Life learning parents understand that protecting
and nurturing the love of learning is more important than memorizing facts.
Nathan Isaacs, a British author and educator who has popularized the
work of the Swiss psychologist Jean Piaget, has described the typical school
classroom as a “looking-glass world.” When children attend school, they
are taken from their situation of living/learning into a totally new, unreal
way of life. This new way of life requires a set of rather passive behaviors
much different from what they were used to, orchestrated by an unknown adult,
and directed by a master plan that is also unknown to the children.
Any real learning that takes place under such circumstances is incidental.
Putting highly curious and motivated children into a numbing, dehumanizing,
and demotivating atmosphere, then trying to artificially motivate them to
learn about the world in a restrictive, compartmentalized fashion to an
arbitrary bureaucratic timetable seems like a very inefficient process.
For this reason, formalized schooling can often get in the way of learning,
rather than facilitate it. As one life learning mother once said to me when
I was researching my 1979 book
School Free, “Our homeschooling career started when play school
interfered with watching a shopping center being built. We opted to watch.
We opted for life.”
Piaget believed that children are inner-oriented. He wrote about the
importance of children being able to interact with their environment on
their own terms, determining their own process and rate of development.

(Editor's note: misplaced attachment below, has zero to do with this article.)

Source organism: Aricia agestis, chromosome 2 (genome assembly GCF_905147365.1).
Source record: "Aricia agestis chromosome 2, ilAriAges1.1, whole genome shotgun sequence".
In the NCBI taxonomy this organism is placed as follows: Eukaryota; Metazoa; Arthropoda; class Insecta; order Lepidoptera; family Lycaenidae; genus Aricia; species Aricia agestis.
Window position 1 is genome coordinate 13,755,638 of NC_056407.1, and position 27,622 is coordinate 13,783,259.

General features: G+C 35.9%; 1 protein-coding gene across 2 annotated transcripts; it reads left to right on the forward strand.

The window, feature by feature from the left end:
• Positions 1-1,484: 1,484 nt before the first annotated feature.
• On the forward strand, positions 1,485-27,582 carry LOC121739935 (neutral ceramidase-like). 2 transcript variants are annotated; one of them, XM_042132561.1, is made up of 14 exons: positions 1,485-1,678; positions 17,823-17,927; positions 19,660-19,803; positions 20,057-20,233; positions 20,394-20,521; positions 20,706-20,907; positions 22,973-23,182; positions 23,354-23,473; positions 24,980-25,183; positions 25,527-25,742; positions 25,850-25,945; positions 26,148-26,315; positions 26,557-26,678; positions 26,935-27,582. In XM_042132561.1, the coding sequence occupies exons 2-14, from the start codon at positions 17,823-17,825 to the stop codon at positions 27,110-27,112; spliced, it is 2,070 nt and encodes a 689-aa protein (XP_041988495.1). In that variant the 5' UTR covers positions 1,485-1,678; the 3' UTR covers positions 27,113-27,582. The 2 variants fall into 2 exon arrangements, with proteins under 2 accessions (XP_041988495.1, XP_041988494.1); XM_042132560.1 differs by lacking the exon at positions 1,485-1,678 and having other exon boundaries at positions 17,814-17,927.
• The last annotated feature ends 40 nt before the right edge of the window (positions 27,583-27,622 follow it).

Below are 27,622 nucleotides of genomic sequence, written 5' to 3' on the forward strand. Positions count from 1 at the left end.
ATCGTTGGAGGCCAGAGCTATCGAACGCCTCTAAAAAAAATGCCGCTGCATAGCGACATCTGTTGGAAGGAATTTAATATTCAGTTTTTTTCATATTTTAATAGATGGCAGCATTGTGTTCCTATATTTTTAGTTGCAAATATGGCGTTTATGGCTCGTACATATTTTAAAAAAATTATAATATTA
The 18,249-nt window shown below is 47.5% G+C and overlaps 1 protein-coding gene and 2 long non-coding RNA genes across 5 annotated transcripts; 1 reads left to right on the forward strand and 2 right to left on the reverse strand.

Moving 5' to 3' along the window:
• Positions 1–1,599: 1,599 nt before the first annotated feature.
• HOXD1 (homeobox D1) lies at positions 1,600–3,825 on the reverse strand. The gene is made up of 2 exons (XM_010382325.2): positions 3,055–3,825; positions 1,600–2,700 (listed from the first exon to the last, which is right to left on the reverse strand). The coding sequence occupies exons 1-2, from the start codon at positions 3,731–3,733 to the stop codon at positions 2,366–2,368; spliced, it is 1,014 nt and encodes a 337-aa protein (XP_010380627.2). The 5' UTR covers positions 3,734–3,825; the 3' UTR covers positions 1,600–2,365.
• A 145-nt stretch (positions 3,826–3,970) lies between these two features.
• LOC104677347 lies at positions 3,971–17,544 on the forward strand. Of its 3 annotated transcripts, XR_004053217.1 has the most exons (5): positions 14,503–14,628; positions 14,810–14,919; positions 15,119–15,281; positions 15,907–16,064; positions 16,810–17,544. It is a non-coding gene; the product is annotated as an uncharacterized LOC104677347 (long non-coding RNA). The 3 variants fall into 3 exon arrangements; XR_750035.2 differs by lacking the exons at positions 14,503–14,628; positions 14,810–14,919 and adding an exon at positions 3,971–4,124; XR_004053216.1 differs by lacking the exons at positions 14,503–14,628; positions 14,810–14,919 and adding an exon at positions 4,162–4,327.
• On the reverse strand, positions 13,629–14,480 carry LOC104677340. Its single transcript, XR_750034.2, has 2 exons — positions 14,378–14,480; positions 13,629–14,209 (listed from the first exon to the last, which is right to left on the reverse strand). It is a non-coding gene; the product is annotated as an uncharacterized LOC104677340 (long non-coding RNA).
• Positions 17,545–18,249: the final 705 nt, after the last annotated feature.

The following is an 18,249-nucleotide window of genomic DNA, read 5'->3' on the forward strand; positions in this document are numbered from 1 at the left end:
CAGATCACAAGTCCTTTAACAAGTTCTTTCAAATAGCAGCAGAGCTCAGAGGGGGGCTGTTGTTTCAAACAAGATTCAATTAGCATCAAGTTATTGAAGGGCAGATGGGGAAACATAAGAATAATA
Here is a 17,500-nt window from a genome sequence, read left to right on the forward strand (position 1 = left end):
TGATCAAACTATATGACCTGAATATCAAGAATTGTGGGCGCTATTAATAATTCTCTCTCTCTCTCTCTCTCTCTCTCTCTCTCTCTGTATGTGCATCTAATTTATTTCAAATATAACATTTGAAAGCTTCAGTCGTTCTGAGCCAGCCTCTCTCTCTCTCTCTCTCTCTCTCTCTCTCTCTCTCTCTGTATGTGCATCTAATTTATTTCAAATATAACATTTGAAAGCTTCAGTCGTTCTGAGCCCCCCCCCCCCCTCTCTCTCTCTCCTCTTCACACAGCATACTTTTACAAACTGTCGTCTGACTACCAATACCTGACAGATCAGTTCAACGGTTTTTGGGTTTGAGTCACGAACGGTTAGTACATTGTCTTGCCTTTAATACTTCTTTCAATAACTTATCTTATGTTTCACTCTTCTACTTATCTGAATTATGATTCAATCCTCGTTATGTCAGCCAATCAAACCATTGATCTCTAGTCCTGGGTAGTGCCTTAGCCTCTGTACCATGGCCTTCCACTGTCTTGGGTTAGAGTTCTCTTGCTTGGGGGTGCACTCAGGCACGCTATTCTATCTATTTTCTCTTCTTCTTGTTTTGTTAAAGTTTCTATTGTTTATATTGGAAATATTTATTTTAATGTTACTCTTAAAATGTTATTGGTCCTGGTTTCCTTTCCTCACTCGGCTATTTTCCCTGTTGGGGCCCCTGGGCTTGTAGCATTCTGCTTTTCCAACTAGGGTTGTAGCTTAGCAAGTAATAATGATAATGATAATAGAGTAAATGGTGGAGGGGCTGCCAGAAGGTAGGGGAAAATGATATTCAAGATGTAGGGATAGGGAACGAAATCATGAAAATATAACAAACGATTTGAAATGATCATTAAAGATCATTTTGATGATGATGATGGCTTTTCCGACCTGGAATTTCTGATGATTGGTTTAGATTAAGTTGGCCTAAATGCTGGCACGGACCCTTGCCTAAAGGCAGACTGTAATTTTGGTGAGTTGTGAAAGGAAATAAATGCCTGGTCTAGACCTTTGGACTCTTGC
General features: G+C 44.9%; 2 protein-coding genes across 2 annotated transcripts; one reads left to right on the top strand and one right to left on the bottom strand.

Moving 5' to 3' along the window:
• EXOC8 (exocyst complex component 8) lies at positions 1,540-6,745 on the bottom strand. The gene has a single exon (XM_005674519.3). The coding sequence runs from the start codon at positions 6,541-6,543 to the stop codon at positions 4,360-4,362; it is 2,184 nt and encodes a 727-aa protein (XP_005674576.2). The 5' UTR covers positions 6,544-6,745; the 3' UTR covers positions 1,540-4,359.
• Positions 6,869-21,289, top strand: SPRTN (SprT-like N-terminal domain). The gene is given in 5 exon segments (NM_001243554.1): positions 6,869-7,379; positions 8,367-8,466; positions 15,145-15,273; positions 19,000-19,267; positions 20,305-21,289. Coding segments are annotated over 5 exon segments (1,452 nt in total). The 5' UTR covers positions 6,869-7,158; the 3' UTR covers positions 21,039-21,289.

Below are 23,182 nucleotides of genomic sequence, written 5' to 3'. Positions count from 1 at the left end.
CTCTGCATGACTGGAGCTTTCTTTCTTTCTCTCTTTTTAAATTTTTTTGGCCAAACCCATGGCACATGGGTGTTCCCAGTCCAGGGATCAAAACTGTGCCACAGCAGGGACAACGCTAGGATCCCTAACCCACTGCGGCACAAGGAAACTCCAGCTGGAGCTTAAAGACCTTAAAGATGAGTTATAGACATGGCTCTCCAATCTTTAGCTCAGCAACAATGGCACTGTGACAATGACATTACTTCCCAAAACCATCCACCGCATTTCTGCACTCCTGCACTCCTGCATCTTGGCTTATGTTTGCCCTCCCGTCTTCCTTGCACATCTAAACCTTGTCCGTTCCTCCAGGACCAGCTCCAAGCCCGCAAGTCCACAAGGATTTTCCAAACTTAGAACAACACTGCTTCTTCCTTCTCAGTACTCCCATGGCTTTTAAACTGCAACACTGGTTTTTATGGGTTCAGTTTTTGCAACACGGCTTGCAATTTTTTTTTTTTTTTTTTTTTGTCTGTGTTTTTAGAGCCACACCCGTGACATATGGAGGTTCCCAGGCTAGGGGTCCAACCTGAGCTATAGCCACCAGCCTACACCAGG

Indifference to this important concept in our school systems has led to
the testing, measuring, and grading of children, and to labeling them as
“slow” or with some acronym that qualifies them for drug treatment so they
will behave and perform.
But as life learners, we are able to focus on the process
of learning about life instead of the content of a one-size-fits all curriculum.
The protection of the love of learning and creativity – as well as the development
of problem solving and research skills – are what we care most about. We
know that these qualities are fragile and can be easily destroyed by the
coercive teaching of topics in which children are not interested or that
they are not ready to know about. And we know, by observing our children,
that facts and skills are easily retained when they are learned in a context
relevant to daily life and experience – that is, when a person wants to
know them because they have a need to know them.
Schools, of course, focus on process too. It’s just that the process
has nothing much to do with learning. Because of compulsory attendance laws,
schools are concerned with a custodial and management process that involves
standardization and accountability via exams, grades, and certificates,
rather than a true interest in learning. For all the concern about facts
and information (and their demonstrable retention), students in school are
often prevented from knowing enough about the real workings of the real
world to enable them to understand or change it. They also give up their
self-esteem and the ability to think for themselves, end up thinking that
learning is a chore, rather than just a joyful part of living.
So what can we do? We can trust our children’s ability to make sense
of the world on their own, and to learn skills and facts without being taught.
We can trust them not to learn certain things if they don’t perceive a need.
We can be their guides when needed and their inspiration when we truly want
to share a passion. We can model a life of being as well as doing and a
pursuit of life skills as well as intellectual ones. We can share information,
asking them questions only when we don’t know the answers and answering
theirs when we do.
We can opt for life.
Wendy Priesnitz is the founder and editor of Life Learning Magazine,
the mother of two self-taught adult daughters, an advocate for
children's rights and life learning since the 1970s, and the author of
Challenging Assumptions in Education:
From Institutional Education to a Learning Society, as well as